The world has already changed a lot since the last months under pandemia and will be changing even more in the next months. Prior to the coronavirus many companies and many people spent a huge amount of time on discussing topics such as remote work and if there could be a basis of trust high enough to accept people working at home, at least sometimes. The crisis has changed the world upside down and companies who were not already flexible enough with their peers, had to accept change in a rather absurdly rapid path. Here are some insights on what the current changes might mean for you, being involved in an international career search or aspiring for it:
Companies might be offering lower benefit packages and might be delaying hirings as they want to be cautions and make sure they can spare some active capital in the current difficult times
Some companies might decide to have less physical buildings and to offer more remote work / home office, reducing costs and improving flexibility
Lay off scenarios and the necessity of reacting to changing customer expectations and demand might make the job search even a bit (or much) more difficult
Re-opening offices will be involved with the “new normal” (home office rotation, health & safety measures, reduce work and meeting space due to social distancing, etc.)
So called feminine leadership competencies such as empathy, being able to understand people and react to their needs might be requested even more due to the difficulties caused by a long lasting stress situation during pandemia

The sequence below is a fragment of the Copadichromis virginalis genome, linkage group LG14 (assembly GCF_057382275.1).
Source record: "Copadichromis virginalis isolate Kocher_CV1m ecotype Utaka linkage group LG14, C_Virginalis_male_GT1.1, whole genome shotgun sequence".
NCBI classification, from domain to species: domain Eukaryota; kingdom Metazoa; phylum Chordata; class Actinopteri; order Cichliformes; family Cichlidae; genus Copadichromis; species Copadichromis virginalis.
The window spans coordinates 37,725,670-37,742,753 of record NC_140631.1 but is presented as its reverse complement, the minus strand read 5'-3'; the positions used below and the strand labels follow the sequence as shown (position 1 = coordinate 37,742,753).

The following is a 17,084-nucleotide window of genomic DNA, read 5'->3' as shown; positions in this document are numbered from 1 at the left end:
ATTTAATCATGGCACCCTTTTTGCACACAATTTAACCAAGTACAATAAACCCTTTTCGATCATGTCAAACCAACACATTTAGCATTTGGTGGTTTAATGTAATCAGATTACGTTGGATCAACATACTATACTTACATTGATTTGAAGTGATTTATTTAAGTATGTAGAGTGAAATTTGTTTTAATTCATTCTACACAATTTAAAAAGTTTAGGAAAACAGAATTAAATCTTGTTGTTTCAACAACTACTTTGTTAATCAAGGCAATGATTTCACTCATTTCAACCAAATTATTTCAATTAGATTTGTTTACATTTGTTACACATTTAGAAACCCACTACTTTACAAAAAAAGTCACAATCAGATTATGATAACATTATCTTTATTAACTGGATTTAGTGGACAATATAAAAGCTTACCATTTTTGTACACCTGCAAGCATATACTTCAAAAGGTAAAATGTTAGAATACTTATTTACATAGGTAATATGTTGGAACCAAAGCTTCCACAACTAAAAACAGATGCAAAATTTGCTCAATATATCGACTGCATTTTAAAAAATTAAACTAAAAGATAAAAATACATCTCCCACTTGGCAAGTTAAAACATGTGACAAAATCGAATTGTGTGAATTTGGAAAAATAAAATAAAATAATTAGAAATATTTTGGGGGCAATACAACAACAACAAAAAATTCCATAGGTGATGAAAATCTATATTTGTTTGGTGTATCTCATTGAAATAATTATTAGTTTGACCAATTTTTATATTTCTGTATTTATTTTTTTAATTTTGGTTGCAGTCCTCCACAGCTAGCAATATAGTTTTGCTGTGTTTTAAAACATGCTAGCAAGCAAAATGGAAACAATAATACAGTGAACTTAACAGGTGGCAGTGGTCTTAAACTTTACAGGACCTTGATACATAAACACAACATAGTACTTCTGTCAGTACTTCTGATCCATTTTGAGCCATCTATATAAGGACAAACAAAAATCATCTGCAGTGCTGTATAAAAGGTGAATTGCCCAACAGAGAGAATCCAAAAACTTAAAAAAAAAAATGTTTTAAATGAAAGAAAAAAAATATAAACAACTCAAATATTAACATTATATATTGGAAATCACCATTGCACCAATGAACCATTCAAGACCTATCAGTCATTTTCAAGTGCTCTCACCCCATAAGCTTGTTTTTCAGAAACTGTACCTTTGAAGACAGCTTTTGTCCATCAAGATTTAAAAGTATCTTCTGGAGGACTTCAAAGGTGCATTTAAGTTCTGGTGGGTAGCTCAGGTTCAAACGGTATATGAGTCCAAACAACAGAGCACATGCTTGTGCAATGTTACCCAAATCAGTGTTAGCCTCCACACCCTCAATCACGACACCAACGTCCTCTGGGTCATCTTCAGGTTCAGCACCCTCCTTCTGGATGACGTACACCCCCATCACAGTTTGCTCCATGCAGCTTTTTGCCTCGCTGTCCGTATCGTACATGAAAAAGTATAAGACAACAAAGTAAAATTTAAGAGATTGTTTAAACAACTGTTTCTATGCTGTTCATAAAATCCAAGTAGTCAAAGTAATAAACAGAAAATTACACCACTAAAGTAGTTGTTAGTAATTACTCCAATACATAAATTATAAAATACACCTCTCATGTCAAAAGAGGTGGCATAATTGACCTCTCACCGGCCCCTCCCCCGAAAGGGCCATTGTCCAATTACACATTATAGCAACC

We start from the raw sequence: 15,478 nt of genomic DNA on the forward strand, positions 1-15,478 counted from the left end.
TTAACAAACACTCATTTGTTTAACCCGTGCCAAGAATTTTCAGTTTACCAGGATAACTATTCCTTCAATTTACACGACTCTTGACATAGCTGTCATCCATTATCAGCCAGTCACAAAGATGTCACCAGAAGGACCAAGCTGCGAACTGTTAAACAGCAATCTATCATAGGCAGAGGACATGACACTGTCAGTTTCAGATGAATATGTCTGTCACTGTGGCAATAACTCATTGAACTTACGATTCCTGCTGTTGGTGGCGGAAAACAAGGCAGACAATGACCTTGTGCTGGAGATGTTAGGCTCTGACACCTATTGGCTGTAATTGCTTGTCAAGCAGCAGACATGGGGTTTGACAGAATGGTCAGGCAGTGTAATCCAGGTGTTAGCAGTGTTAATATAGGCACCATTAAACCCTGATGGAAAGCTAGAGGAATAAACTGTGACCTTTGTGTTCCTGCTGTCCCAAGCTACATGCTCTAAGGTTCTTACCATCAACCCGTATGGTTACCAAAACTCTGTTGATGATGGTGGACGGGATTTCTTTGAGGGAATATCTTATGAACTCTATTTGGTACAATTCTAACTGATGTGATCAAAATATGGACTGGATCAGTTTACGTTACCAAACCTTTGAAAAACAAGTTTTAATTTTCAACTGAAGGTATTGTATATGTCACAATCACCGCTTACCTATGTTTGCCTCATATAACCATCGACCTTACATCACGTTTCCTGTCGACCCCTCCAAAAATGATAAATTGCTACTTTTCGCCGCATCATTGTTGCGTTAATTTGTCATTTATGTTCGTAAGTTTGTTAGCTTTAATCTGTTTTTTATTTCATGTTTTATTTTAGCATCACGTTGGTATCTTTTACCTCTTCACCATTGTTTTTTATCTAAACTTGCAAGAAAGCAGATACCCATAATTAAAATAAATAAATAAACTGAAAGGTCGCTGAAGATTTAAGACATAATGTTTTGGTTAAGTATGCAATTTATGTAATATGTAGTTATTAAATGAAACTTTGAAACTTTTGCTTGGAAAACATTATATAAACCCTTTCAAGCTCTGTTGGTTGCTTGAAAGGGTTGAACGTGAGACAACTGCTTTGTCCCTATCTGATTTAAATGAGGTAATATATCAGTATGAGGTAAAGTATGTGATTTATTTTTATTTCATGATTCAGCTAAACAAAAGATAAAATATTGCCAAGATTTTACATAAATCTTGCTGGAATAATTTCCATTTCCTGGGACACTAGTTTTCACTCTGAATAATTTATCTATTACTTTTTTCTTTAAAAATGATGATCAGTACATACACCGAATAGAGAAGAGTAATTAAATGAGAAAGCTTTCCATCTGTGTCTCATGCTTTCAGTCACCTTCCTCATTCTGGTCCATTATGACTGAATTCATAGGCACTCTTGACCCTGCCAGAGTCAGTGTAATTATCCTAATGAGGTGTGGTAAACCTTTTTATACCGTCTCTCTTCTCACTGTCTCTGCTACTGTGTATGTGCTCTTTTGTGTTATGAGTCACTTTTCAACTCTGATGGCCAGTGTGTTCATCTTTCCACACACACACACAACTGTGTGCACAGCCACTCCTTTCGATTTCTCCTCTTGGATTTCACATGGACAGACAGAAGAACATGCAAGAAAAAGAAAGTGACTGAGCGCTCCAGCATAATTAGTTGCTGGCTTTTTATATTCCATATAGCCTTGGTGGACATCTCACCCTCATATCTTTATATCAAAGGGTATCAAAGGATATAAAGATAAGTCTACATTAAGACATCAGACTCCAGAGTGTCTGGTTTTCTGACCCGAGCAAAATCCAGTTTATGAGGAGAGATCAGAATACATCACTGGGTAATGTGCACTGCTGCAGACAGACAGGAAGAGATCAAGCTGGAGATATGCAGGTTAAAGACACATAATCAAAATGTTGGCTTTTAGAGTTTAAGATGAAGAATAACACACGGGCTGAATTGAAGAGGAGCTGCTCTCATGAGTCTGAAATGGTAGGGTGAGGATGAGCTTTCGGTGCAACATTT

The need to be able to express capabilities and talents in a post-pandemic world while looking for a job is even higher, as companies will tend to look for low-risk candidates
Due to all described above, many job searchers might be demotivated and might decide to stop looking for a job opportunity. But… after pandemic, there might be even more unemployed people. The right timing to look for a job opportunity is…. NOW!
In a rapidly developing world, cities need to reinvent and modernise themselves in order to remain relevant and attract qualified staff. According to the “law of globalisation”, only innovative cities have a future. At the so-called “war of talents”, cities fight for talented people. Therefore cities invest more and more in infrastructure, networking, innovation, education and leisure.
The “Cities of Opportunity” ranking is published by the firm Movinga after intensive analysis. Are you curious about the result? German (and European) cities are doing pretty well. Seven out of 10 cities are located in Europe!
Top ten – The best cities to work in the world:
1. Boston (United States)
2 Munich (Germany)
3 Calgary (Canada)
4 Hamburg (Germany)
5 Stuttgart (Germany)
6 London (Great Britain)
7 Singapore (Singapore)
8 Oslo (Norway)
9 Frankfurt (Germany)
10 Edinburgh (United Kingdom)
Let’s take a closer look at Munich.
The Bavarian capital is currently experiencing strong economic and population growth. The city is strong when it comes to biotech and IT. This is where Allianz, Siemens, is located, Infineon and BMW – four DAX companies. Therefore, expenditure on innovation and networking is particularly high.